In macrofibers there is an hierarchical relationship between cell growth geometry, the behavior of cell filaments and bundles of filaments and the movement of macrofibers over solid surfaces. Individual cells, and consequently cell filaments also, twist as they elongate, encounter constraints on their twisting and supercoiling is an inevitable outcome. The mechanics of twisting elastic filaments assure self-assembly so long as the integrity of the cell filament, the backbone of cell wall peptidoglycan, and the electrostatic structure of the cell wall polymers is maintained. Fiber self-assembly has its limits however set by both physiological and mechanical constraints. There is a time course therefore when fibers are formed, mature, condense to ball-like forms and ultimately decay. Populations of fibers go beyond this clonal scenario by joining with one another and positioning the aggregate forms in patterns. Twisting and supercoiling are the key mechanisms responsible for these processes as well. In other words joining and positioning also require cell growth of a particular geometry.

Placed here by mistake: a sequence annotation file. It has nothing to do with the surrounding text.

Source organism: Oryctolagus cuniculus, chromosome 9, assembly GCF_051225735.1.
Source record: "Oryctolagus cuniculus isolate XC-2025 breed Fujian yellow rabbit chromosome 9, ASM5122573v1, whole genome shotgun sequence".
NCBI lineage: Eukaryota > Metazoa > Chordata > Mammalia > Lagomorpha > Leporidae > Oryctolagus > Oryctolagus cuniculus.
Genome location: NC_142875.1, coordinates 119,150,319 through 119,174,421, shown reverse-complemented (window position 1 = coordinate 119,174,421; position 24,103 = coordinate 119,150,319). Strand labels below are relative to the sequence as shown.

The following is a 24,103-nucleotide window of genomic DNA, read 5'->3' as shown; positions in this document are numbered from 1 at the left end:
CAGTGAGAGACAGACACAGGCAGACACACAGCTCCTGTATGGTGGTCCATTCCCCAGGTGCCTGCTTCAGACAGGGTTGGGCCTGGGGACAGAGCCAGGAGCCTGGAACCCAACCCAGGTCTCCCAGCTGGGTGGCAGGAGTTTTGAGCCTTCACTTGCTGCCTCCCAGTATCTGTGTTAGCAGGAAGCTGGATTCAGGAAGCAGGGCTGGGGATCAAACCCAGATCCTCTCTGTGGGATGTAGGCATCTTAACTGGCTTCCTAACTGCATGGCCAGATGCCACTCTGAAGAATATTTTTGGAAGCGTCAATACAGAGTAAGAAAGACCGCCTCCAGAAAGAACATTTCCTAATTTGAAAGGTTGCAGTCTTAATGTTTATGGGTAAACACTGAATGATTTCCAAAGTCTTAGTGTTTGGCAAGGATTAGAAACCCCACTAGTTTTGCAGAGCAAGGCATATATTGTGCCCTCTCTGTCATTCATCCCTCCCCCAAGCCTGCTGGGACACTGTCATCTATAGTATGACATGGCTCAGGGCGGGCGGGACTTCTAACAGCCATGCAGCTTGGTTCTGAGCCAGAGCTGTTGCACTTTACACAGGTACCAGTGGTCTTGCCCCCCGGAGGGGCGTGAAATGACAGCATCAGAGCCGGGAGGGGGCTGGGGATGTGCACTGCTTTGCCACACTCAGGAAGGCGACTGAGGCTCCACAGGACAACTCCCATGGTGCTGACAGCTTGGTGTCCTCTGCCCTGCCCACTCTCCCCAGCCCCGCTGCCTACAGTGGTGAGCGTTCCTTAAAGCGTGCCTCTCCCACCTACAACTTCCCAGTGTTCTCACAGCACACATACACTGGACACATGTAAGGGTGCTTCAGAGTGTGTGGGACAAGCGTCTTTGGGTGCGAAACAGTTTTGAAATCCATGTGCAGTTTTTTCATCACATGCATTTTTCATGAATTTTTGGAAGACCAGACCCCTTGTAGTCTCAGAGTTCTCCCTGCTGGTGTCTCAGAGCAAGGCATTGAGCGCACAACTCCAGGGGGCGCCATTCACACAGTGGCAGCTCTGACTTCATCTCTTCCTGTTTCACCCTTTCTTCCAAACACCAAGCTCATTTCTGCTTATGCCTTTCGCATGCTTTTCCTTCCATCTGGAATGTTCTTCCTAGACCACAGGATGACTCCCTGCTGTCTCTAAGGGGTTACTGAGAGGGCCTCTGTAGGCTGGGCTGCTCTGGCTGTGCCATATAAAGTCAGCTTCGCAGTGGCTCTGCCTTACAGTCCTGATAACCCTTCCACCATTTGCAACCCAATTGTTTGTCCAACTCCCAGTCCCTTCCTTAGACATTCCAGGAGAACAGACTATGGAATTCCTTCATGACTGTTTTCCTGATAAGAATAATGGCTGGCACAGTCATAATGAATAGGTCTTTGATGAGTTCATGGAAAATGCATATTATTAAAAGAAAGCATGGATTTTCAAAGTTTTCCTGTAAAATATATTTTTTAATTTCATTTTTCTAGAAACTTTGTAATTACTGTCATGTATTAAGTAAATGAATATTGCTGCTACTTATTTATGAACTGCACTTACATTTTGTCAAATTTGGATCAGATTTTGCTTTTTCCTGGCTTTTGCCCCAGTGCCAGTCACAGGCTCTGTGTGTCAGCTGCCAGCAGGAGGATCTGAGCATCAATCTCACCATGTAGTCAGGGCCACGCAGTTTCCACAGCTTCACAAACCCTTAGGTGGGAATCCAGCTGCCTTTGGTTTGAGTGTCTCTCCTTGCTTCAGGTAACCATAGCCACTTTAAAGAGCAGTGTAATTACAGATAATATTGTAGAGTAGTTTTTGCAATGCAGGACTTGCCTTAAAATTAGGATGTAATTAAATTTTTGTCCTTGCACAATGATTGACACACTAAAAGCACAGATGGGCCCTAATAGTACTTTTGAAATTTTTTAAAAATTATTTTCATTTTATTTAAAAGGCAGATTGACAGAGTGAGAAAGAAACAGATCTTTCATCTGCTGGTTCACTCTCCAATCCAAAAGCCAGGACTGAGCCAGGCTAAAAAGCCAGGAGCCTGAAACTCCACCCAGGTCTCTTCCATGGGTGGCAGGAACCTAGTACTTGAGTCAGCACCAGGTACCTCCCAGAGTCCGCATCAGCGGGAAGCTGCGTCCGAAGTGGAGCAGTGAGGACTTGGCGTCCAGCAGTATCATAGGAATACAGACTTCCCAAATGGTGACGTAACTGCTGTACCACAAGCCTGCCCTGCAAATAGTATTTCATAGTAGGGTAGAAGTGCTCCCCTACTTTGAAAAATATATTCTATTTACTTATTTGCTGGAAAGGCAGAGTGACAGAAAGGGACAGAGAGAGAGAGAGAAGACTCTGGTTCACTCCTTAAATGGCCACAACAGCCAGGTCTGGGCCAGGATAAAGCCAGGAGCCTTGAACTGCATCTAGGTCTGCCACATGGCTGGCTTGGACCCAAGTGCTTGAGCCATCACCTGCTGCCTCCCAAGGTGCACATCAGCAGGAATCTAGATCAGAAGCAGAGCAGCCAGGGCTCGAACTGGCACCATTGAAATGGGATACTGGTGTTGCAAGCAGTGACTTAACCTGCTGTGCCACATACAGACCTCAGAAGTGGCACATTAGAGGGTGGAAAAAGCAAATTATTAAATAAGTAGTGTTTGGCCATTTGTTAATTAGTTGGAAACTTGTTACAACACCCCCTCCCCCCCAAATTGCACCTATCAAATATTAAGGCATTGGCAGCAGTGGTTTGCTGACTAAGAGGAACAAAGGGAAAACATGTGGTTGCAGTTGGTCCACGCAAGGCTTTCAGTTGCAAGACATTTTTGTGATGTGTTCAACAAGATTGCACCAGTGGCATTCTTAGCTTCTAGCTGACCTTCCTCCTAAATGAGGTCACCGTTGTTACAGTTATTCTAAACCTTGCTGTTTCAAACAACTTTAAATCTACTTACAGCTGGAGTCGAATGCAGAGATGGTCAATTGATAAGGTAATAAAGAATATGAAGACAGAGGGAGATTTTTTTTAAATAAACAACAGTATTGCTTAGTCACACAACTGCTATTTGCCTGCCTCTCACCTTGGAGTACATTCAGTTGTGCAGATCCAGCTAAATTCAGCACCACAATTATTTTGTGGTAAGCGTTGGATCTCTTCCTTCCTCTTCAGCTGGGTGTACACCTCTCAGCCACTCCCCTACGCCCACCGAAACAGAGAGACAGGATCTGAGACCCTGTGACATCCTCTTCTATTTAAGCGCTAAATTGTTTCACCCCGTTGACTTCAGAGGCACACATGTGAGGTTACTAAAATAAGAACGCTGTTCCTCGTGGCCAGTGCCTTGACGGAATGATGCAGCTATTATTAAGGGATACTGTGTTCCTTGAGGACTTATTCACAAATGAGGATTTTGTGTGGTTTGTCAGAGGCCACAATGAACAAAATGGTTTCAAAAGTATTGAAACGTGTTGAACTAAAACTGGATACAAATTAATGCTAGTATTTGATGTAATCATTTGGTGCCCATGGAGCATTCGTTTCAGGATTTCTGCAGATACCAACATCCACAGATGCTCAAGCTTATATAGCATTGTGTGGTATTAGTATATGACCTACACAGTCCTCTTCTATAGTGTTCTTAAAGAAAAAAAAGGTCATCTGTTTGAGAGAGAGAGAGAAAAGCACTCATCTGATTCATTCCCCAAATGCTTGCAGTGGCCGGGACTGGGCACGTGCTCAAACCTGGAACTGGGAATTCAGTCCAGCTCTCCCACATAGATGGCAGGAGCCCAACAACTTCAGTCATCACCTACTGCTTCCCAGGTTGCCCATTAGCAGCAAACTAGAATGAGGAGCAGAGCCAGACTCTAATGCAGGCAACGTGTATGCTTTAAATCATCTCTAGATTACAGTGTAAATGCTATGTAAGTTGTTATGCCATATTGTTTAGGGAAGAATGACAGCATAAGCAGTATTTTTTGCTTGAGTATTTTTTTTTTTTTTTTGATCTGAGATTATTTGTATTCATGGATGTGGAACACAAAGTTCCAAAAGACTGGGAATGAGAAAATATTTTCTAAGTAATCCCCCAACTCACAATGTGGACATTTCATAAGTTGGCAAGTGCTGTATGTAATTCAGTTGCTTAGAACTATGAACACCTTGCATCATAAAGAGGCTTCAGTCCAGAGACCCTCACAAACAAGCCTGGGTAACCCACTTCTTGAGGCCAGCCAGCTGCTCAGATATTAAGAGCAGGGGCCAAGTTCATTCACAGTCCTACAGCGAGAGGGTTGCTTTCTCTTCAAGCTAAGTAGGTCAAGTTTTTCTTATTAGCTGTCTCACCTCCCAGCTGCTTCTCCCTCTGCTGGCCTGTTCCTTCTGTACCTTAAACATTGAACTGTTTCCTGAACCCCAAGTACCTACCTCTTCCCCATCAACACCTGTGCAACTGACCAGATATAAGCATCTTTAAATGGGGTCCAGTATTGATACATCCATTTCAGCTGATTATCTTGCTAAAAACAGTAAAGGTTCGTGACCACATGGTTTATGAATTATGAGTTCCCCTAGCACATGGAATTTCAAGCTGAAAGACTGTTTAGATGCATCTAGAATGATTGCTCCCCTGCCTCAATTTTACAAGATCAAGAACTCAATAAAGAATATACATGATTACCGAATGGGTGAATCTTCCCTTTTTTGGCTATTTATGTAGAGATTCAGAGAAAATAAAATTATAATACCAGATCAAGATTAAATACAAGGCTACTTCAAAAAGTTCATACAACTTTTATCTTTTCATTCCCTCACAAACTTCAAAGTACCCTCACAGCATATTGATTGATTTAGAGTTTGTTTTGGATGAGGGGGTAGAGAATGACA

Two features of the ultimate or penultimate 2-dimensional patterns formed by the positioning of ball-form macrofiber aggregate structures have been characterized here: their non-uniform randomness, and the spacing distributions of nearest neighbors. The former appears to be a ramification of the surface area within which fiber contacts can be made, itself governed by fiber length and fiber mobility. In late stages of pattern formation exclusion zones within which no other structures may exist become established surrounding each large structure. Any extended fiber that protrudes from the periphery of a large structure pivots about its anchor point as it grows and makes contact with the floor of the petri dish. The path travelled by the peripheral fiber(s) is governed by its helix hand (clockwise for right-handed, counter-clockwise for left-handed structures). The motion itself is caused by rolling and/or walking over the floor of the petri dish. During its sweep around the anchoring structure an extended peripheral fiber has the potential to drag any other structure it encounters to the surface of the anchoring structure thereby creating an exclusion zone. Exclusion zones are not perfect however. Peripheral fibers seldom sweep a full 360 degrees around a given structure before they either encounter another structure and supercoil pulling the two together or simply supercoil themselves onto the ball surface. Arcs may be left therefore that have not been cleared of neighbors. In addition peripheral fibers cease to function as a culture ages consequently a very late arising structure that happens into an exclusion zone can develop there into a mature structure. This is a very infrequent process however, easily detected in the film sequences, and did not occur during formation of any of the patterns analyzed here.